Buzzing: A Children's Special
Happy new year everyone – may 2021 bring you vaccination and human interaction.
This week in Buzzing:
Kids aren’t bugged by insects. Fact.
The Q&A: Don’t take my word for it - see what the kids say.
Test corner: Buffalo worm and raspberry muffins
With the UK in full lockdown and children out of school, I thought it’d be fitting to start the year with a special issue on children. What interests me so much in this topic is the fact that young children don’t have preconceived ideas of what constitutes food: a toddler in London is, on paper, as likely to try an insect as a two-year old in Thailand. They’ll take their cues from their parents and peers, and if that includes insects, then so be it. This is not to say they’ll like everything, but dislikes will be down to individual preferences rather than cultural norms.
There have been a couple of interesting studies on the subject of edible insects and children, including one by Imperial College London that surveyed schoolchildren aged 6-15 in London. The study found that 6- to 11-year olds were more likely to show an interest in insect products than older children. This is significant because it suggests that with the right education and marketing, there could be a much larger market in the future as children become adults and start making their own purchasing decisions.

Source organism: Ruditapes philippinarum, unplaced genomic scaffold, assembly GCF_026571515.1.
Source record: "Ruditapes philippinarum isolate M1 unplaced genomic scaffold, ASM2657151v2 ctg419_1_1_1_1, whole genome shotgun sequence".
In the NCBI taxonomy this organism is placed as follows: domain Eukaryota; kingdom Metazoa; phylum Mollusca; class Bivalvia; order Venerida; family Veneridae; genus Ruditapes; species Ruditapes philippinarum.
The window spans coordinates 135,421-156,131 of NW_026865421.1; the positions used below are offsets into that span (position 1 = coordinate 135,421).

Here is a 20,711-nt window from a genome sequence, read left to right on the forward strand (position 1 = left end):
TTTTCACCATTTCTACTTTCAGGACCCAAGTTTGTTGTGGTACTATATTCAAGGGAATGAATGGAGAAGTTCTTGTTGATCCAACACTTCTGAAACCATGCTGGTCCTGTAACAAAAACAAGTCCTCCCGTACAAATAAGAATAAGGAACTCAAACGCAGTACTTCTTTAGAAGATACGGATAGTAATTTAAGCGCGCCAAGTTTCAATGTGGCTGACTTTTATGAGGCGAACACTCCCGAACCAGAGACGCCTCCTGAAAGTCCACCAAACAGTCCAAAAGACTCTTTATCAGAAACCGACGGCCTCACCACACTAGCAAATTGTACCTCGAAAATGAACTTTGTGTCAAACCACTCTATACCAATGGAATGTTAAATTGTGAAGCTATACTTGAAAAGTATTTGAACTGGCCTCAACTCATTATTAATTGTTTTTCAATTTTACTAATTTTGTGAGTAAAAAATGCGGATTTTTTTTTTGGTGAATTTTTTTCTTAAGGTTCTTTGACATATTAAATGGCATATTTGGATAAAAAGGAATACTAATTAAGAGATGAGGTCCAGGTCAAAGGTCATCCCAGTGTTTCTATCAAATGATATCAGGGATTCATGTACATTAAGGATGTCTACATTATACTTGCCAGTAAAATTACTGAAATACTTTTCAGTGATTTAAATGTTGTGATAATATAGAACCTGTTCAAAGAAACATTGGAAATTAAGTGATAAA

The study said it also opened a “very powerful route to adult interest: ‘pester power’”. Any parent will recognise this: children can be incredibly persistent if they really want something (Kinder Eggs and single flakes from the ice-cream van come to mind). “It may therefore be possible to target two demographics with a single approach,” it concluded.
Imperial College London researchers also found that children reacted better to products that didn’t contain visible insect parts and that looked familiar (also true for adults). This has definitely been my experience so far: if it looks like pasta/curry/falafels/muffins, it’s a go (although my three-year old will eat them straight from the packet). Another study carried out by Verity Jones, University of West England, and Sarah Beynon, Bug Farm Foods, came to similar conclusions. The researchers tested an insect and plant-based mince called VEXo on primary and secondary schoolchildren in Wales. VEXo was developed by Bug Farm Foods with children’s nutrition in mind (low in saturated fats but high in essential nutrients such as iron and riboflavin). It can be cooked in a variety of ways (just like mince or Quorn) and was prepared as a Bolognese sauce and a burger for the study.
Children were asked to fill a questionnaire about their attitude towards eating insects. The researchers then did a 45-minute presentation and an optional tasting. Three-quarters of children said they enjoyed the food and many commented that it looked “normal”.
The children were asked to fill the same questionnaire after the tasting. Initially, just 27% had said they would choose a product containing insects for their school lunch; after the tasting, it had risen to 56%. When VEXo was then put on the menu at a secondary school in Wales, 50% of children chose it.